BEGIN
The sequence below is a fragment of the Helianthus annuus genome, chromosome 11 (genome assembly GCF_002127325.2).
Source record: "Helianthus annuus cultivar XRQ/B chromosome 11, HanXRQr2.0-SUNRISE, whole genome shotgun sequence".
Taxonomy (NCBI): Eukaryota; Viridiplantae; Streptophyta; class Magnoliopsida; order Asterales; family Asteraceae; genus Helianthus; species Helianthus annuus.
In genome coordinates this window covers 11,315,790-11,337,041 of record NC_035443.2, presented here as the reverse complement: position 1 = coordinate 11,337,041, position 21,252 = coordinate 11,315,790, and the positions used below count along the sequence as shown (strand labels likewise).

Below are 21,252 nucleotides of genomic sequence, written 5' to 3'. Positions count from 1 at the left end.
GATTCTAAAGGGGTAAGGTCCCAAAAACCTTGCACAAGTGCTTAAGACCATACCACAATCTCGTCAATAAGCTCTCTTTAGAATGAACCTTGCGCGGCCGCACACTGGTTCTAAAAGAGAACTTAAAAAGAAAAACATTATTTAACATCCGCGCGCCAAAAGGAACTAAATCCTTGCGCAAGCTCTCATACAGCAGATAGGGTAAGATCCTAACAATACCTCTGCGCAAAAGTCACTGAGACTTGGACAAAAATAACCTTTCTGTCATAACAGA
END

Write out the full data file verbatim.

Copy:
The sequence below is a fragment of the Helianthus annuus genome, chromosome 11 (genome assembly GCF_002127325.2).
Source record: "Helianthus annuus cultivar XRQ/B chromosome 11, HanXRQr2.0-SUNRISE, whole genome shotgun sequence".
Taxonomy (NCBI): Eukaryota; Viridiplantae; Streptophyta; class Magnoliopsida; order Asterales; family Asteraceae; genus Helianthus; species Helianthus annuus.
In genome coordinates this window covers 11,315,790-11,337,041 of record NC_035443.2, presented here as the reverse complement: position 1 = coordinate 11,337,041, position 21,252 = coordinate 11,315,790, and the positions used below count along the sequence as shown (strand labels likewise).

Below are 21,252 nucleotides of genomic sequence, written 5' to 3'. Positions count from 1 at the left end.
GATTCTAAAGGGGTAAGGTCCCAAAAACCTTGCACAAGTGCTTAAGACCATACCACAATCTCGTCAATAAGCTCTCTTTAGAATGAACCTTGCGCGGCCGCACACTGGTTCTAAAAGAGAACTTAAAAAGAAAAACATTATTTAACATCCGCGCGCCAAAAGGAACTAAATCCTTGCGCAAGCTCTCATACAGCAGATAGGGTAAGATCCTAACAATACCTCTGCGCAAAAGTCACTGAGACTTGGACAAAAATAACCTTTCTGTCATAACAGA